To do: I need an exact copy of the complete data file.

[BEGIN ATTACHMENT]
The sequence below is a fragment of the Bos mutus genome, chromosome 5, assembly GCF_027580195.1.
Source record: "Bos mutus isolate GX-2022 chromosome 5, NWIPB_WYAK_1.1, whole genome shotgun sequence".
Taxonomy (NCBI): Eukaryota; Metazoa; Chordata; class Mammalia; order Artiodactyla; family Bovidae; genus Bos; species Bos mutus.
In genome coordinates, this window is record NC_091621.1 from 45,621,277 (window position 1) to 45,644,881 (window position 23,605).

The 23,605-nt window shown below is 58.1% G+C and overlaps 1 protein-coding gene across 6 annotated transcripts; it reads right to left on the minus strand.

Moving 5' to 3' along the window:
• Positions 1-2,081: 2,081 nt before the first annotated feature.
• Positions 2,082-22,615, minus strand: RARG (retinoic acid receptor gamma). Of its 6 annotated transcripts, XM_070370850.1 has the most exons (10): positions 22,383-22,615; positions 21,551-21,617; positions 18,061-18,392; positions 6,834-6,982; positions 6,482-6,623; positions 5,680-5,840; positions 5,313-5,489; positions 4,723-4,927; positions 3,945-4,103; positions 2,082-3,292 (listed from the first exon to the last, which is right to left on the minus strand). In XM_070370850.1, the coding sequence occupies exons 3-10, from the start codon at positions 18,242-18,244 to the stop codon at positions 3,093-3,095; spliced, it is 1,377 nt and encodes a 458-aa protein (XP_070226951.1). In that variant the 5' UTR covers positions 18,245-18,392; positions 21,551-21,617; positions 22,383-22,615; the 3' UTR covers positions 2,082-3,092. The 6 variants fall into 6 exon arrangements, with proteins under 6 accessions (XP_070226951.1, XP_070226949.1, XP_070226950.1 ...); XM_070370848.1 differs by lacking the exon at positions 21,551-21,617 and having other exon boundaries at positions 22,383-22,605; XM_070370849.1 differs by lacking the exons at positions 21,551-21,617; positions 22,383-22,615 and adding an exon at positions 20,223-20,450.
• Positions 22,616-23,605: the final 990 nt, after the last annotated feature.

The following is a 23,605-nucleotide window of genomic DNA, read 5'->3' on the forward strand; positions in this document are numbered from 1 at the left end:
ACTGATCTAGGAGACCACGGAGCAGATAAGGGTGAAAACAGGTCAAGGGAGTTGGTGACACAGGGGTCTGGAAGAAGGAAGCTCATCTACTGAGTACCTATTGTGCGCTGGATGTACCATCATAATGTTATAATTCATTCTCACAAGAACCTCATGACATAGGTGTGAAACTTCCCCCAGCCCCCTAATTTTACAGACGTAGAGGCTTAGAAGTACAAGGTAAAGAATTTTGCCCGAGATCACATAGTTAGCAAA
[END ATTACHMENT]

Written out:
The sequence below is a fragment of the Bos mutus genome, chromosome 5, assembly GCF_027580195.1.
Source record: "Bos mutus isolate GX-2022 chromosome 5, NWIPB_WYAK_1.1, whole genome shotgun sequence".
Taxonomy (NCBI): Eukaryota; Metazoa; Chordata; class Mammalia; order Artiodactyla; family Bovidae; genus Bos; species Bos mutus.
In genome coordinates, this window is record NC_091621.1 from 45,621,277 (window position 1) to 45,644,881 (window position 23,605).

The 23,605-nt window shown below is 58.1% G+C and overlaps 1 protein-coding gene across 6 annotated transcripts; it reads right to left on the minus strand.

Moving 5' to 3' along the window:
• Positions 1-2,081: 2,081 nt before the first annotated feature.
• Positions 2,082-22,615, minus strand: RARG (retinoic acid receptor gamma). Of its 6 annotated transcripts, XM_070370850.1 has the most exons (10): positions 22,383-22,615; positions 21,551-21,617; positions 18,061-18,392; positions 6,834-6,982; positions 6,482-6,623; positions 5,680-5,840; positions 5,313-5,489; positions 4,723-4,927; positions 3,945-4,103; positions 2,082-3,292 (listed from the first exon to the last, which is right to left on the minus strand). In XM_070370850.1, the coding sequence occupies exons 3-10, from the start codon at positions 18,242-18,244 to the stop codon at positions 3,093-3,095; spliced, it is 1,377 nt and encodes a 458-aa protein (XP_070226951.1). In that variant the 5' UTR covers positions 18,245-18,392; positions 21,551-21,617; positions 22,383-22,615; the 3' UTR covers positions 2,082-3,092. The 6 variants fall into 6 exon arrangements, with proteins under 6 accessions (XP_070226951.1, XP_070226949.1, XP_070226950.1 ...); XM_070370848.1 differs by lacking the exon at positions 21,551-21,617 and having other exon boundaries at positions 22,383-22,605; XM_070370849.1 differs by lacking the exons at positions 21,551-21,617; positions 22,383-22,615 and adding an exon at positions 20,223-20,450.
• Positions 22,616-23,605: the final 990 nt, after the last annotated feature.

The following is a 23,605-nucleotide window of genomic DNA, read 5'->3' on the forward strand; positions in this document are numbered from 1 at the left end:
ACTGATCTAGGAGACCACGGAGCAGATAAGGGTGAAAACAGGTCAAGGGAGTTGGTGACACAGGGGTCTGGAAGAAGGAAGCTCATCTACTGAGTACCTATTGTGCGCTGGATGTACCATCATAATGTTATAATTCATTCTCACAAGAACCTCATGACATAGGTGTGAAACTTCCCCCAGCCCCCTAATTTTACAGACGTAGAGGCTTAGAAGTACAAGGTAAAGAATTTTGCCCGAGATCACATAGTTAGCAAA